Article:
Is Crowdfunding Effective for Architecture?
Crowdfunding—or inviting the crowd to contribute capital to get projects off the ground—has firmly established itself as an effective way to fund all manner of creative projects, from an aerial urban bamboo garden to an Oscar-winning film. Now a new report prepared by massolution for the American Institute of Architects highlights crowdfunding’s potential when it comes to architecture.
Crowdfunding, according to the report, can allow architects to work directly with local communities to discuss, develop, and implement design ideas. It can support innovation by making “passion projects,” which are unable to secure funding through conventional ways, a reality. Two recent projects really highlight this potential.
Part of the I Make Rotterdam project, the new Luchtsingel footbridge connects the northern parts of the city, once cut off by traffic-heavy roads, with the city centre. The 350-metre-long bridge was not funded by the City of Rotterdam but rather by citizens who wanted to see it happen. Each of the bridge’s 17,000 wooden planks bears the name of a donor.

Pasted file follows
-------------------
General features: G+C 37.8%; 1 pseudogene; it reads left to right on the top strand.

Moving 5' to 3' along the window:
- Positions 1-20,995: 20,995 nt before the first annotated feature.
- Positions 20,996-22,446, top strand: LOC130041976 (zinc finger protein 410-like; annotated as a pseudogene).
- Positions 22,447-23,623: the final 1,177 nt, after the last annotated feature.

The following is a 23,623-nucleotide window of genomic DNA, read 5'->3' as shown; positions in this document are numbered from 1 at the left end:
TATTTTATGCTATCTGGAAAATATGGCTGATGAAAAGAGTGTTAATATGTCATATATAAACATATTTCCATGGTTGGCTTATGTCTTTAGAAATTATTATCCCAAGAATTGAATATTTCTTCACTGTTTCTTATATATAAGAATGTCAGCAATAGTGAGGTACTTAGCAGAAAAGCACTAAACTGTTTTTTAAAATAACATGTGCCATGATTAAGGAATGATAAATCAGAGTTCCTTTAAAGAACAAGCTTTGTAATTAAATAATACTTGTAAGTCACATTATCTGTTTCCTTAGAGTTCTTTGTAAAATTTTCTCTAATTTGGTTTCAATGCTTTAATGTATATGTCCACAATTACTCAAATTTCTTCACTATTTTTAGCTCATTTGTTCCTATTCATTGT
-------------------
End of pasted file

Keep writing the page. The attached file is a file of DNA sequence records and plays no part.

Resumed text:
The BD Bacatá, soon to be Colombia’s tallest skyscraper at 66 storeys, will be realized with 3,000 people supplying $145 million of the $240 million development cost. These small investors will then own shares of the building, which is being hailed as the “first skyscraper built by common people.”
Is crowdfunding an effective way to realize architectural projects?
[Top Image: A rendering of the new Luchtsingel bridge in Rotterdam.]